Jan 082015
 
Painting by Richard Young

Painting by Richard Young

To explain the mystery and importance of Duende to artistic expression, Lorca tells the story of a great Andalusian singer whose performance leaves a modest audience unimpressed one night in a little tavern in Cadiz. “Here we care nothing about ability, technique, skill. Here we are after something else,” they seem to say. The songstress then tears at her expensive gown, guzzles a tall glass of burning liquor and begins “to sing with a scorched throat: without voice, without breath or color but with Duende” all to the crowd’s raucous approval. Lorca says, “She had to rob herself of skill and security, send away her muse and become helpless, that her Duende might come and deign to fight her hand to hand…” (from Terrance Hayes, More Theories of the Duende & Teaching the Inexplicable)

As Nick Cave wrote, “All love songs must contain duende. For the love song is never truly happy. It must first embrace the potential for pain. Those songs that speak of love without having within in their lines an ache or a sigh are not love songs at all but rather Hate Songs disguised as love songs, and are not to be trusted. These songs deny us our humanness and our God-given right to be sad and the air-waves are littered with them.

The love song must resonate with the susurration of sorrow, the tintinnabulation of grief. The writer who refuses to explore the darker regions of the heart will never be able to write convincingly about the wonder, the magic and the joy of love for just as goodness cannot be trusted unless it has breathed the same air as evil – the enduring metaphor of Christ crucified between two criminals comes to mind here – so within the fabric of the love song, within its melody, its lyric, one must sense an acknowledgement of its capacity for suffering.”

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A writer, artist and tender of dreams, Toko-pa has been interviewed by CNN News & BBC Radio and her writing has appeared in publications around the world. Thanks to Skype, she works with dreamers internationally in her Private Dreamwork practice, based on Salt Spring Island in Canada. You can find Toko-pa on Facebook or sign up for her mailing list to receive news about upcoming events.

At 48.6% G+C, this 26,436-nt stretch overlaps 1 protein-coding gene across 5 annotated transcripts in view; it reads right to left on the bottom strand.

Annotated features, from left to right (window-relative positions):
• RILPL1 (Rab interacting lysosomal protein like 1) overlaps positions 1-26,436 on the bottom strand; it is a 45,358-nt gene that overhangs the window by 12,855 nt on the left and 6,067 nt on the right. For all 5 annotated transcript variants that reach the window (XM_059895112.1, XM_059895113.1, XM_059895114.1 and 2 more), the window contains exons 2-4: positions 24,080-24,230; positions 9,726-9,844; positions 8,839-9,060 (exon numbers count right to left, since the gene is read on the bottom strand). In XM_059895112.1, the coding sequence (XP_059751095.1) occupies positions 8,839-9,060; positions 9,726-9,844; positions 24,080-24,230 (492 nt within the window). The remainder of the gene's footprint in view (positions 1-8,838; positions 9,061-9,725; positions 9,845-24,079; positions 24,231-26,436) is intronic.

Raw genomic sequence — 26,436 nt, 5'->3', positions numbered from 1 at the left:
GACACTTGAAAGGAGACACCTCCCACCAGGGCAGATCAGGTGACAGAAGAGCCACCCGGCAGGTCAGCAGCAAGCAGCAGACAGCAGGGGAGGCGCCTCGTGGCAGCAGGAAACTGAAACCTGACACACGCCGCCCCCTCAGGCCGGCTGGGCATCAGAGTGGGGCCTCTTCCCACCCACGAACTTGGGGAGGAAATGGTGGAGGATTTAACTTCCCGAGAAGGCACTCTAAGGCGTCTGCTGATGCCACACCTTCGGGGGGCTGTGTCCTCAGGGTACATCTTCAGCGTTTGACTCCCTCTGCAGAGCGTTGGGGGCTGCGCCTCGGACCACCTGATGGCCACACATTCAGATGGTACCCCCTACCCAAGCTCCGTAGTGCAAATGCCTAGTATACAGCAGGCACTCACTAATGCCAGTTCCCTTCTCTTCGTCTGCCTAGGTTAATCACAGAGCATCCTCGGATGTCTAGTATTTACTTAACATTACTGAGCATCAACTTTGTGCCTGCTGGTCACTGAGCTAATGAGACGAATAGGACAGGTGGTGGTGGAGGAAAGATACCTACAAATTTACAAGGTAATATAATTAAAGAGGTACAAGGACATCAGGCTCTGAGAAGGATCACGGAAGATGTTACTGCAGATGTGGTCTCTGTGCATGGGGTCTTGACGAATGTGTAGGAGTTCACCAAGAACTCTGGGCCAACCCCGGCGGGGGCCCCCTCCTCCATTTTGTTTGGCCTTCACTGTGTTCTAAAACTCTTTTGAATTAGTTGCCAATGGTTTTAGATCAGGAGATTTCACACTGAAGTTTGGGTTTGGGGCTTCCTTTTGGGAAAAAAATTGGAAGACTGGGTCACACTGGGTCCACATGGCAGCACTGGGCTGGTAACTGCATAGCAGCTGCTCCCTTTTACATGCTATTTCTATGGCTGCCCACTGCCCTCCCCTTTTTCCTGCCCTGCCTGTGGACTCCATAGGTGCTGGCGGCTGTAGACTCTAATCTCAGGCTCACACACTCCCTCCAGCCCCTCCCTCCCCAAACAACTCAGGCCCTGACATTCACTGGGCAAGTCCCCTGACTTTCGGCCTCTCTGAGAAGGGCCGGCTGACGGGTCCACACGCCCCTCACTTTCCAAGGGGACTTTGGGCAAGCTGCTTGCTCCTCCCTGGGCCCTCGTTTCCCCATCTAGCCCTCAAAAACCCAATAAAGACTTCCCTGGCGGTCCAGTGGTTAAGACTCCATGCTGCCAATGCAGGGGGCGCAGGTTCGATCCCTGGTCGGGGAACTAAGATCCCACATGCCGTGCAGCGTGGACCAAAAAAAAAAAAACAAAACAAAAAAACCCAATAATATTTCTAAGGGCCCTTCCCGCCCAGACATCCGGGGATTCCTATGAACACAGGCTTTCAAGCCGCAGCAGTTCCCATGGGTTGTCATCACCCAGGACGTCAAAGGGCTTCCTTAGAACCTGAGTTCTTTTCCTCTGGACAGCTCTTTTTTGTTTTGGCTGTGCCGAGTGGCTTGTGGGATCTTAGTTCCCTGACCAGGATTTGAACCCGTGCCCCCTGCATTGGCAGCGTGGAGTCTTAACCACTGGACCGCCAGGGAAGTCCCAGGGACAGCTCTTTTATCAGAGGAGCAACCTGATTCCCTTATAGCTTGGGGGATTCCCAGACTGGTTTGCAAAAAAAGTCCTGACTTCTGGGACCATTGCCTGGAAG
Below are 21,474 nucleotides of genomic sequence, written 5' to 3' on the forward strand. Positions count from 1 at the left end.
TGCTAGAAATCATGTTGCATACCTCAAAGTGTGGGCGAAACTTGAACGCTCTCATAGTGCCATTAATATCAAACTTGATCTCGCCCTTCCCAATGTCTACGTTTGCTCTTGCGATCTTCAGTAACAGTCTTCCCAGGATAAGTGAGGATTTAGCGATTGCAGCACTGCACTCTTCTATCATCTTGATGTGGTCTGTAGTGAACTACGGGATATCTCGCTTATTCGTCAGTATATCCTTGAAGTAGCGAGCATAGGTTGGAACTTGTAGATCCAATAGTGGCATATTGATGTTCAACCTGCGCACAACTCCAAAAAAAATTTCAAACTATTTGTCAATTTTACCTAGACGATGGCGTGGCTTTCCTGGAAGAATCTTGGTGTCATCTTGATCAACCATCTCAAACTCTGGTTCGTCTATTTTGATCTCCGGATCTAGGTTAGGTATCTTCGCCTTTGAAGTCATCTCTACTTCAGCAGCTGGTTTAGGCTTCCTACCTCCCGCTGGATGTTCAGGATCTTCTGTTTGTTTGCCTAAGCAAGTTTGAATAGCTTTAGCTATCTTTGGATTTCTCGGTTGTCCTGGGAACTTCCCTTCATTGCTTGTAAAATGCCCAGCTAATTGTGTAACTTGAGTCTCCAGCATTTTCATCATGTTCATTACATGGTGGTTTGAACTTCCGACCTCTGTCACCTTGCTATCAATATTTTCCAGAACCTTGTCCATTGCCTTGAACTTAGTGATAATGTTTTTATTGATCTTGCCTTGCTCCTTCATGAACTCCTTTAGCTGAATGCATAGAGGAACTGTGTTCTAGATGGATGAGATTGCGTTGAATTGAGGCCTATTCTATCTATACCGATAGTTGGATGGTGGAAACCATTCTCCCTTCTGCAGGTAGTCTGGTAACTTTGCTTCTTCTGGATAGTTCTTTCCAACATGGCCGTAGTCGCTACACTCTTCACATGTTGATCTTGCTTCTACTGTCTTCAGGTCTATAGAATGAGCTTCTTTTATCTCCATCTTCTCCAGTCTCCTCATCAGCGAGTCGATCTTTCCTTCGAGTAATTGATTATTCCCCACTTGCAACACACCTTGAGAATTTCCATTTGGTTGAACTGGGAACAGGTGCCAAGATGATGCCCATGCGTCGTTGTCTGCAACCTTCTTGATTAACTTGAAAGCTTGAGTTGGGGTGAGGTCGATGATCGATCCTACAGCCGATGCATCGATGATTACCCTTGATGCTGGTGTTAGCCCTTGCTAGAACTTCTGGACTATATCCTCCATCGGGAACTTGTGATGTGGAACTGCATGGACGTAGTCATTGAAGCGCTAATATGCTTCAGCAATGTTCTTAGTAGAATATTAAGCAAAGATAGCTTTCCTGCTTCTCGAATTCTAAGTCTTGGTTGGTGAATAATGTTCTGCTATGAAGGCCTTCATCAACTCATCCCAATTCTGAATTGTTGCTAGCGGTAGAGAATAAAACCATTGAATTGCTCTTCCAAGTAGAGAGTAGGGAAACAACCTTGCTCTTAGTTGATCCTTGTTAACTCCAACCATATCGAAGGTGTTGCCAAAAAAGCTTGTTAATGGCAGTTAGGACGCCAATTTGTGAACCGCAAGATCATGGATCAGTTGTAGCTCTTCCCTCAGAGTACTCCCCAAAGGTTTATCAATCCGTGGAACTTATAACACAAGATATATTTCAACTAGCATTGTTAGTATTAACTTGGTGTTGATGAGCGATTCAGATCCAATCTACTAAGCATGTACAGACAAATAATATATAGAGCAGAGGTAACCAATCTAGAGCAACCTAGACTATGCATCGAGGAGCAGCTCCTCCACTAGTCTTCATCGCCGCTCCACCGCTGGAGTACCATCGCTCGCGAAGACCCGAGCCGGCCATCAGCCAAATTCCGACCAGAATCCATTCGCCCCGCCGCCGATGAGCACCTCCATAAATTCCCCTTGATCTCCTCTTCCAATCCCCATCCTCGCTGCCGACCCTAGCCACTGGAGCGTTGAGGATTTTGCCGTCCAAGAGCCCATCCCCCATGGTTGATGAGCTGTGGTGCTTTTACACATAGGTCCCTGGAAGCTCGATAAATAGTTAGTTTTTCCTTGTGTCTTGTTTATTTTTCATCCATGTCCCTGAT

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  9 Responses to “The Sound of Duende”

  1. Hence our being here…c’est necessaire.

  2. I know that this is about romantic love but the concept reminds me of the days and weeks after the births of each of my babies, where I so deeply experienced this paradox. The immensity of joy, love, intimacy, union, expansion into a new dimension of love and hand in hand the sheer terror that this could somehow now be taken from me, the excruciating weight of the knowledge that my newly expanded heart was all the more vulnerable to breaking now, life irrevocably more rich and also more dangerous.

  3. This speaks to me perfectly, I am so grateful you wrote these words and offered these insights this day, many thanks.

  4. thank you, so much, so much…
    deepest gratitude to your beautiful soul and wisdom and brilliance…
    hugs, Big Love..
    m

  5. I feel therefore I am…humming the minor keys.

  6. I enjoyed this, as I once had a dream in which el Duende played a part, and I didn’t know what it meant.
    Your words are helping me to excavate the meaning, and also resonate with my own experience.
    Raw, unguarded love…

  7. my home/shop/yoga retreat center is called El Duende….Im in Andalucia,I heard the word and fell in love with its resonance…its for sure resonating within me still…

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